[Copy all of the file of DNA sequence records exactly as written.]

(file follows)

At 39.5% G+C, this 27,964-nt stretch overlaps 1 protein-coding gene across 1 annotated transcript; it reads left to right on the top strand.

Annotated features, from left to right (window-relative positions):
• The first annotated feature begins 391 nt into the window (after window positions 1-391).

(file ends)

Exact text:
At 39.5% G+C, this 27,964-nt stretch overlaps 1 protein-coding gene across 1 annotated transcript; it reads left to right on the top strand.

Annotated features, from left to right (window-relative positions):
• The first annotated feature begins 391 nt into the window (after window positions 1-391).